The locations being considered for such homes are California, Florida, New Jersey and North Carolina. The US has around three million NRIs.
A final shape to the project is expected to emerge at the four-day annual convention of BMM slated in Philadelphia during the first week of July.
Says Girish Thakar, president of BMM: “These four cities have the best climate in the US. I expect around 200-250 NRIs and investors to turn up for the Philadelphia meet.”
“The project will initially be implemented on pilot basis with about 150-200 apartments. It is expected to cost about Rs 1.5-2 crore per apartment, including the amenities,” he said.
Thakar admits it would be more expensive than keeping the parents of NRIs in India, but said, “The cost will further come down once the project is implemented on a large scale. Moreover, I do not think that NRIs will hang on to the cost part if it means their parents will be able to stay near them, in the US.”
Surabhi Abhyankar, who stays in Toronto, said: “It will be a double bonanza if we can get our parents to the US. Though they keep coming for short visits, I find it risky to leave them alone at my home in Toronto. I would rather keep them in Pune. However, if a project like Athashri that promises amenities for senior citizens comes up in the US, I would be happy.”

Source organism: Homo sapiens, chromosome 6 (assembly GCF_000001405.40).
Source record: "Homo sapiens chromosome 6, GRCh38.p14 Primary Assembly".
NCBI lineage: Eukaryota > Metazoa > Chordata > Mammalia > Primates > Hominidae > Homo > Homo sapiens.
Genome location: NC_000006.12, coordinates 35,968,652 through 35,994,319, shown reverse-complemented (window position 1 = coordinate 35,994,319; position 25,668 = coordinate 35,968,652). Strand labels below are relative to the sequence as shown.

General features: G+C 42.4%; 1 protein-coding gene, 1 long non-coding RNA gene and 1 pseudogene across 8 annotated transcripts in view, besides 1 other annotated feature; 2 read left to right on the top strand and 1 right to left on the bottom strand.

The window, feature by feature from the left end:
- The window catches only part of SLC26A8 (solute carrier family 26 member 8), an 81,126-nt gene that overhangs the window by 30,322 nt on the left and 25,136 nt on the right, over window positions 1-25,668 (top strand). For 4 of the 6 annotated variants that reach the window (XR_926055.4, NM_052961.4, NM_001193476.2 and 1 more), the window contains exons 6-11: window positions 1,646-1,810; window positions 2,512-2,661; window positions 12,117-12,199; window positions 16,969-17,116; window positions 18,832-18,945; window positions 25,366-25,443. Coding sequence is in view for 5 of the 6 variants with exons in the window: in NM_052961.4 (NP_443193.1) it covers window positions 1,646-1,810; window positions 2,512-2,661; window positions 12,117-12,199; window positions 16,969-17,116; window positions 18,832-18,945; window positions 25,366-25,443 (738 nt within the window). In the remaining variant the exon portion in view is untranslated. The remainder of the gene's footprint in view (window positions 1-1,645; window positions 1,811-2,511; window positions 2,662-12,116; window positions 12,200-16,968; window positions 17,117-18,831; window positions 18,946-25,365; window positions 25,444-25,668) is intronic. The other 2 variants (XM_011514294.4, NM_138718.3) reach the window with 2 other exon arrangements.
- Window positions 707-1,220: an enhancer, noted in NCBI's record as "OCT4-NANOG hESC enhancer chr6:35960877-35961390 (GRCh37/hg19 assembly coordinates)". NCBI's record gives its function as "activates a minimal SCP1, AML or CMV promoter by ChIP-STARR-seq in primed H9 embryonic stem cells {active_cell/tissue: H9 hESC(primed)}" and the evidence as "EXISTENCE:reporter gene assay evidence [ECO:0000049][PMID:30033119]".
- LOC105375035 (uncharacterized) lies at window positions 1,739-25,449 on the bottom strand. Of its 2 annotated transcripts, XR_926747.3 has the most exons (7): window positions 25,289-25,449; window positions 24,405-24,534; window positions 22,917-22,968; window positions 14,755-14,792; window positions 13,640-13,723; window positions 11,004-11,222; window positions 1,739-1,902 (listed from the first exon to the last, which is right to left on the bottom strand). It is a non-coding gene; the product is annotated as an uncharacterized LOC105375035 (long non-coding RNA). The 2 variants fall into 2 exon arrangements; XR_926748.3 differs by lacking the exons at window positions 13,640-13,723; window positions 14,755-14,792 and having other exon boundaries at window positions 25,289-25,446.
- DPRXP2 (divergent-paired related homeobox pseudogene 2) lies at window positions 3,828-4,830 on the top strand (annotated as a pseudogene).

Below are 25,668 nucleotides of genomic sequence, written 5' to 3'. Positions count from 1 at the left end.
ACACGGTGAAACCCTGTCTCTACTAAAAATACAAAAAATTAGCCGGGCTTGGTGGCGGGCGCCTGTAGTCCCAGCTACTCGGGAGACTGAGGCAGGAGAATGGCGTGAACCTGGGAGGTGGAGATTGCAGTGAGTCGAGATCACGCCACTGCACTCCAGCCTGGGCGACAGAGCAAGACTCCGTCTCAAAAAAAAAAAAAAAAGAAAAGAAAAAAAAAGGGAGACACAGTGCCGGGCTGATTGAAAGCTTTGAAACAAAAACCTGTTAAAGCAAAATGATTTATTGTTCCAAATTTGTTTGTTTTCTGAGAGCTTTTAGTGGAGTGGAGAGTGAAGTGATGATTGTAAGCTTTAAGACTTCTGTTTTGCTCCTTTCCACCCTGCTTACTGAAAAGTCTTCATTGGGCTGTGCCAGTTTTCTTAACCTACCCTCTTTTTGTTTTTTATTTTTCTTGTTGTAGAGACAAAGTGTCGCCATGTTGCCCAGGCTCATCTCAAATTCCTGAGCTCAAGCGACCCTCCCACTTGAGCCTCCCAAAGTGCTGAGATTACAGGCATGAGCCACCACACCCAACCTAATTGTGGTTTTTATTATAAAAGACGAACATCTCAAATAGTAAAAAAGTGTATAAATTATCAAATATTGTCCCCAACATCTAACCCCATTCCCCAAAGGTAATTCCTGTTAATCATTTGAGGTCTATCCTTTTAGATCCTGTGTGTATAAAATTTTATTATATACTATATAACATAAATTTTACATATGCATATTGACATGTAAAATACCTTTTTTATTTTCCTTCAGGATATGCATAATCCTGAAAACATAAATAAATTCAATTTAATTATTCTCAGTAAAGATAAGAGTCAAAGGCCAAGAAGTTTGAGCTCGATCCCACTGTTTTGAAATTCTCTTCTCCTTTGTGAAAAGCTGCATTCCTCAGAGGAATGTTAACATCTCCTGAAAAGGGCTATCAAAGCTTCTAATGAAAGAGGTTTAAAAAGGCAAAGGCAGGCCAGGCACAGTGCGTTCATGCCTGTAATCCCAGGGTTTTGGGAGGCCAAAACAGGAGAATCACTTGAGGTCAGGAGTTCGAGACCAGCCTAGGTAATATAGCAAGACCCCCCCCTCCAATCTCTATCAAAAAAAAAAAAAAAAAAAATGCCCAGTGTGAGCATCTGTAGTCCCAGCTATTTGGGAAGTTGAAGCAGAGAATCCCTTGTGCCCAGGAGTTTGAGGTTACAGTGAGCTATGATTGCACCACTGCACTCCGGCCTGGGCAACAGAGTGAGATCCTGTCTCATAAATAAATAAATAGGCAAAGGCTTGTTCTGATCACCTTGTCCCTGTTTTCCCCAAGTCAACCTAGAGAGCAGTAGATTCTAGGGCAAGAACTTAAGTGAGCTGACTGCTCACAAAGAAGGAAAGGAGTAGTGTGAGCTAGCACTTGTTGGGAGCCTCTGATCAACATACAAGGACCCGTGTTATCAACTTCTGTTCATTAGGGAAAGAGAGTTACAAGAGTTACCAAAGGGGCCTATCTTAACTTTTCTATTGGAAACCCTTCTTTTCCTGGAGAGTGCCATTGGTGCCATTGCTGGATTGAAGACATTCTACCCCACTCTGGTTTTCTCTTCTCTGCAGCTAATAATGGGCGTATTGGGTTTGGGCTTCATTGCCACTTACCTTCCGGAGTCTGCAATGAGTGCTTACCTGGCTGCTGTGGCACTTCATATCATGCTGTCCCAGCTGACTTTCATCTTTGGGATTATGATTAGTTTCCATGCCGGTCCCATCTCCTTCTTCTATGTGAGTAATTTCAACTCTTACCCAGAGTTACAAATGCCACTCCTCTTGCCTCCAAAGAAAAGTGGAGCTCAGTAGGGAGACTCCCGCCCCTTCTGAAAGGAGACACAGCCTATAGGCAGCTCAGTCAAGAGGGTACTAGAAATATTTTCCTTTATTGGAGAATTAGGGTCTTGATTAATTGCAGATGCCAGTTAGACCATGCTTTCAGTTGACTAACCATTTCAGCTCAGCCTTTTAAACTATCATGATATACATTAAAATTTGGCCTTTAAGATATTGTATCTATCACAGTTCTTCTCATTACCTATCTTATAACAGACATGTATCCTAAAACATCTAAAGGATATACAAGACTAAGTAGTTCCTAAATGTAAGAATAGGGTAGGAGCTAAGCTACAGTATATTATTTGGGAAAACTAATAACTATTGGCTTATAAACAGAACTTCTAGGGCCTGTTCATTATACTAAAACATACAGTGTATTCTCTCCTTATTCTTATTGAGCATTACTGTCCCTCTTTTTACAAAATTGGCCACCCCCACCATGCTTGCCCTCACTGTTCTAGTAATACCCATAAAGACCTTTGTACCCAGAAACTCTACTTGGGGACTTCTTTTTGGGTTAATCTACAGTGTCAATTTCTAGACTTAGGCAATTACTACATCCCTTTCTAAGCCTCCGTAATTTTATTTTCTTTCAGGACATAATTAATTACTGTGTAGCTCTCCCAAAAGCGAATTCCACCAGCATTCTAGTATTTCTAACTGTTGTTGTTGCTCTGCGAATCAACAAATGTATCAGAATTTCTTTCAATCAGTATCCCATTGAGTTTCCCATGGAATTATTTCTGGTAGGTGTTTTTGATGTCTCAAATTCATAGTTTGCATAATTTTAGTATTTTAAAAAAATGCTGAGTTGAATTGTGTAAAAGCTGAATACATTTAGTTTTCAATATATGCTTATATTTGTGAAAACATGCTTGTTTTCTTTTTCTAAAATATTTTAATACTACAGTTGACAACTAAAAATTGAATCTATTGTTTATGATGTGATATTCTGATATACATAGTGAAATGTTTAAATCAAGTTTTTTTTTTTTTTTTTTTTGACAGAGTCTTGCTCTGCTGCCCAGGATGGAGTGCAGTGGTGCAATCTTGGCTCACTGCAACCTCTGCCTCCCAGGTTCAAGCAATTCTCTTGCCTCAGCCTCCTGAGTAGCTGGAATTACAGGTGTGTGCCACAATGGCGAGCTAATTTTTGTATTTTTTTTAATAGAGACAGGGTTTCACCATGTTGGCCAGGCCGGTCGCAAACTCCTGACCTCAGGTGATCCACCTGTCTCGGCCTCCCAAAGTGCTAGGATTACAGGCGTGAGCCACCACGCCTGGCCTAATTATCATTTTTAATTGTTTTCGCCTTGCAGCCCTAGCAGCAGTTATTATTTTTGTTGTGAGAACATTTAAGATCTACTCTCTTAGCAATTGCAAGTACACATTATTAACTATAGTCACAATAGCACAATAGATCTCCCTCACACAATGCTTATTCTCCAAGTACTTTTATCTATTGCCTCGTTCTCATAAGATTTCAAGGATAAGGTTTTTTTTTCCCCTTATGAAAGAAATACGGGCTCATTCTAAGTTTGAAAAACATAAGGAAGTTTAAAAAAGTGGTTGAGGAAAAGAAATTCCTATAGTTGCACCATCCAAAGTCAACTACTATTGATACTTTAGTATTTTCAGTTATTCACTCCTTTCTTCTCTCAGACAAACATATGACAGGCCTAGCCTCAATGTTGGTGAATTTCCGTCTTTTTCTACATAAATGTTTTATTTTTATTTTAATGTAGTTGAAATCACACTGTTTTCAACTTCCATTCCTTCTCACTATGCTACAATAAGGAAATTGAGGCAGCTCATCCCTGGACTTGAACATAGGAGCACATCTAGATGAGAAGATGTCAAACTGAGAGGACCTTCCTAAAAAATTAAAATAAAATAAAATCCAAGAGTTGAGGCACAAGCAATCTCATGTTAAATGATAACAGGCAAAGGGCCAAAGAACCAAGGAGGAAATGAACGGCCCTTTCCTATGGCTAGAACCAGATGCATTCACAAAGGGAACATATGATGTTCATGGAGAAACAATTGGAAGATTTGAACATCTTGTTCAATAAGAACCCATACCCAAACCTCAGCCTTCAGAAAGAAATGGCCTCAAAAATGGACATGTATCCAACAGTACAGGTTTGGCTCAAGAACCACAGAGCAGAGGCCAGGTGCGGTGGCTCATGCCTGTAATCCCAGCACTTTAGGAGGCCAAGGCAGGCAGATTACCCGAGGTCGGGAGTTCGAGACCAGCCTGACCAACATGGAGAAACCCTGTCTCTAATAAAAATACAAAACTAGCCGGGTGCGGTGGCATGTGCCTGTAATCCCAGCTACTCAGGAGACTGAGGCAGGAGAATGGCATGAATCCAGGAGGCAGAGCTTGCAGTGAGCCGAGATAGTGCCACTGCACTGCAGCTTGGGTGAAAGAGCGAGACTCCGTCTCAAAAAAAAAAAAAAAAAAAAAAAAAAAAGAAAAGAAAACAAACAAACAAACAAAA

But there were those who looked at the concept with some scepticism. Suryakant Warik, a former NRI based in US and presently a resident of Athashri, expressed doubts about the quality of the US project. “I would not like to shift though both of my daughters are staying there. I am not sure whether they will be able to maintain the standard as they are promising. My experience tells me that people forget their promises when money comes into picture,” he said.
Meena Tirodkar, another resident of Athashri, also rejected the idea of shifting to a similar project in the US. “My husband Atmaram and I had been to Germany and the US. However, I am comfortable in India and would like to stay here,” she said.